Most Recent Articles In Memo Pad
Latest Memo Pad Articles
PICTURE THIS: Nostalgia was in the air at the Not Fade Away Gallery on Thursday night, where New Yorkers of a certain age (and some of a younger one) gathered to celebrate former SoHo Weekly News photographer Allan Tannenbaum’s new exhibit “New York in the 70s,” a genre-spanning selection of pictures culled from the lensman’s recently re-released book of the same name (The Overlook Press), on view through June 25. “The Seventies in New York was a time where basically anything went,” explained Tannenbaum, taking a pause from signing books and greeting guests including music writer Danny Fields, photographer Bob Gruen, James Wolcott and Patti Smith Group guitarist Lenny Kaye. “It was a very hedonistic period, which I’m not sure exists in this day and age anymore.”
To be sure, you’d be hard-pressed today to find a rock star willing to strip down to Skivvies for an impromptu shoot in an inflate-a-pool (see Tannenbaum’s “Patti Smith Soho Rooftop, NYC, 1974,”) or a world-famous couple allowing a newspaper photographer in on the most banal, private moments (as John Lennon and Yoko Ono did over several months in 1980). “These were one-on-one things,” Tannenbaum said of shooting famous faces, the results of which hung alongside his photos of seminal protests, parades, happenings and late nights at Studio 54 and Plato’s Retreat.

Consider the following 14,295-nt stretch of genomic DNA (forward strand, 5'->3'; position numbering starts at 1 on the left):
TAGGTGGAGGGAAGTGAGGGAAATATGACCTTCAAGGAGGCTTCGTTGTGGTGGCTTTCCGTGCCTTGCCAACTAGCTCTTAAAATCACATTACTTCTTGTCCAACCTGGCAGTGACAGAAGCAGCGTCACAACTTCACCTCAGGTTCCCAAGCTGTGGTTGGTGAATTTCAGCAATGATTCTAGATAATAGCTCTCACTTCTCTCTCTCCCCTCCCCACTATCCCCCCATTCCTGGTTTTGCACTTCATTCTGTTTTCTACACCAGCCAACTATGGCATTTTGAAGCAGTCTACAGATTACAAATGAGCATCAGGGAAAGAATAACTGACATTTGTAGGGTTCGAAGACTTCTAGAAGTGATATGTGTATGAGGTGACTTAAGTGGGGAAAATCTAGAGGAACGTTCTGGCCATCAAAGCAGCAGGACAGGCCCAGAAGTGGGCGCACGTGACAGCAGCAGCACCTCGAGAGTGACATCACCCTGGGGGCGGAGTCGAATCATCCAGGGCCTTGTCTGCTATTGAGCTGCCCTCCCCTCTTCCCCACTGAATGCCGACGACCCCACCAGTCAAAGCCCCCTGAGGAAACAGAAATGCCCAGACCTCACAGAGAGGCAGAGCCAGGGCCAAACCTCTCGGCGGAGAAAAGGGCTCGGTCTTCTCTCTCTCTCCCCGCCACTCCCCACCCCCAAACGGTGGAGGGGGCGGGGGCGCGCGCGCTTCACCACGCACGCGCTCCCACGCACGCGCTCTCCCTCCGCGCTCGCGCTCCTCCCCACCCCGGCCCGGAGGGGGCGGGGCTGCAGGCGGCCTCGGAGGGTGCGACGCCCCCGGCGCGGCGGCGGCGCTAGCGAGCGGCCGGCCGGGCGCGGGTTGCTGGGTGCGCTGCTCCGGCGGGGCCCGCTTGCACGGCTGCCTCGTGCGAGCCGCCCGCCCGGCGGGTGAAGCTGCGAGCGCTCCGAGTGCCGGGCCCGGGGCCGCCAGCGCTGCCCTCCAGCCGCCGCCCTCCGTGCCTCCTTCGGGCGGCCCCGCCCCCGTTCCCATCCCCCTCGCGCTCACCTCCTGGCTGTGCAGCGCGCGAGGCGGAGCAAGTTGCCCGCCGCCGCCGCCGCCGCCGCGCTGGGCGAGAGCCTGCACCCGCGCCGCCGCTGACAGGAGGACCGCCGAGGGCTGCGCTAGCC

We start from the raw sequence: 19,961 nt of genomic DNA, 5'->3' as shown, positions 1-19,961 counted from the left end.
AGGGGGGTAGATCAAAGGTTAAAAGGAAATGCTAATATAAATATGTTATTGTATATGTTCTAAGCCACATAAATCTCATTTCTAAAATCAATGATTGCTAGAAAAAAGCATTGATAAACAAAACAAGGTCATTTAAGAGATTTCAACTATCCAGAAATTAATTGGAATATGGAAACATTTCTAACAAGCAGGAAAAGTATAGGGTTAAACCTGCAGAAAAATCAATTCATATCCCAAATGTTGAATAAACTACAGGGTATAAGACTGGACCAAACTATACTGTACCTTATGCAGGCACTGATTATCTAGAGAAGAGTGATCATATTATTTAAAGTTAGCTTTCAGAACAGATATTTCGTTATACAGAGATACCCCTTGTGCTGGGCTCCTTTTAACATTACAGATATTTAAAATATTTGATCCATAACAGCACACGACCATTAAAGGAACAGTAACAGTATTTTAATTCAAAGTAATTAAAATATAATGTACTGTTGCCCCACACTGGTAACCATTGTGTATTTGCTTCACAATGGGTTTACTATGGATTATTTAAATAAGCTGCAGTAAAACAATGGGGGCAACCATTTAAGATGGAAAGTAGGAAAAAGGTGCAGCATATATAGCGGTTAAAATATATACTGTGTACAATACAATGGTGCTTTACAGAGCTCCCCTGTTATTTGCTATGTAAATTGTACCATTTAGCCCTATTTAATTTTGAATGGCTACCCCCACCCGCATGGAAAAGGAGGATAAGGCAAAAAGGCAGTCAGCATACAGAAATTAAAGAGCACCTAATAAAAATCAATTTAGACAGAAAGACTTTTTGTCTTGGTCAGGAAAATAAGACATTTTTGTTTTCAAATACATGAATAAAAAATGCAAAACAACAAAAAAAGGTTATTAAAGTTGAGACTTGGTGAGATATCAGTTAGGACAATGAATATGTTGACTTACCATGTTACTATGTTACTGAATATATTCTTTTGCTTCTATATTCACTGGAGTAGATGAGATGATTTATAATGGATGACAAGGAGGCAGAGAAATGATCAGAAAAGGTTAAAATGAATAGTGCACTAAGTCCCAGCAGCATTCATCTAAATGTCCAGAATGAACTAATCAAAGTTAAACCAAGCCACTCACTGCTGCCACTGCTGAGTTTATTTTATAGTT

All of which raises the question, Is there a trick to being at the right place at the right time? “I think the word is the ‘moment’ — you’re looking for a moment to happen. You have to pay attention. A lot of it is just understanding the scene, knowing where you are and being ready [for] when the moment happens,” Tannenbaum said, a moment before Patrick McMullan tapped him on the shoulder. “I hate to interrupt,” said McMullan, an old friend, “but I have the famous photographer Lynn Goldsmith, [Allan’s] contemporary, to bring over.” After smiling with Tannenbaum for a few McMullan shots, Goldsmith, who’s known for her portraits of musicians like Sting and Bruce Springsteen, offered her take on the show: “The interesting thing about Allan’s work, why it’s so good, is because it covers not just music or entertainment, but it’s like the title of his book — it’s the times. It’s very exciting to see [his work] all together in one place in that it’s really what life was like in the Seventies.” — Nick Axelrod